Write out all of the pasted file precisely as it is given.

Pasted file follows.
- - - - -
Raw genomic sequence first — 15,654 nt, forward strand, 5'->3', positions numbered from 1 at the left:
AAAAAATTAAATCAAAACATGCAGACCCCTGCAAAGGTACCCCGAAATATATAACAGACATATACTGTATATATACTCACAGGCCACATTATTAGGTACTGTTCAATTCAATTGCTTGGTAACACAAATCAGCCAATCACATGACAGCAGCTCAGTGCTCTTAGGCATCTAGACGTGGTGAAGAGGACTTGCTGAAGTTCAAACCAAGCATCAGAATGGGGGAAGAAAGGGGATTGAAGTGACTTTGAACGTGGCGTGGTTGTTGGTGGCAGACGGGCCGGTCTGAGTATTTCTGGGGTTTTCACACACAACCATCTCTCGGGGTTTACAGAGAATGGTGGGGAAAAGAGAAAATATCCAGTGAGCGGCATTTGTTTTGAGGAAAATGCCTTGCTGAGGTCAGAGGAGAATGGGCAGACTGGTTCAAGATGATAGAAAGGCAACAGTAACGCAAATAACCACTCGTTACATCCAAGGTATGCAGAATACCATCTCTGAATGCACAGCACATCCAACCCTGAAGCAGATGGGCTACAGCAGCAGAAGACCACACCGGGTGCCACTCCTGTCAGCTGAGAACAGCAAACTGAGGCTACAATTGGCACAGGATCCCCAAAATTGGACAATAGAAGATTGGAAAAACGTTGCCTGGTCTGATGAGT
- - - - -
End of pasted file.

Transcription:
Raw genomic sequence first — 15,654 nt, forward strand, 5'->3', positions numbered from 1 at the left:
AAAAAATTAAATCAAAACATGCAGACCCCTGCAAAGGTACCCCGAAATATATAACAGACATATACTGTATATATACTCACAGGCCACATTATTAGGTACTGTTCAATTCAATTGCTTGGTAACACAAATCAGCCAATCACATGACAGCAGCTCAGTGCTCTTAGGCATCTAGACGTGGTGAAGAGGACTTGCTGAAGTTCAAACCAAGCATCAGAATGGGGGAAGAAAGGGGATTGAAGTGACTTTGAACGTGGCGTGGTTGTTGGTGGCAGACGGGCCGGTCTGAGTATTTCTGGGGTTTTCACACACAACCATCTCTCGGGGTTTACAGAGAATGGTGGGGAAAAGAGAAAATATCCAGTGAGCGGCATTTGTTTTGAGGAAAATGCCTTGCTGAGGTCAGAGGAGAATGGGCAGACTGGTTCAAGATGATAGAAAGGCAACAGTAACGCAAATAACCACTCGTTACATCCAAGGTATGCAGAATACCATCTCTGAATGCACAGCACATCCAACCCTGAAGCAGATGGGCTACAGCAGCAGAAGACCACACCGGGTGCCACTCCTGTCAGCTGAGAACAGCAAACTGAGGCTACAATTGGCACAGGATCCCCAAAATTGGACAATAGAAGATTGGAAAAACGTTGCCTGGTCTGATGAGT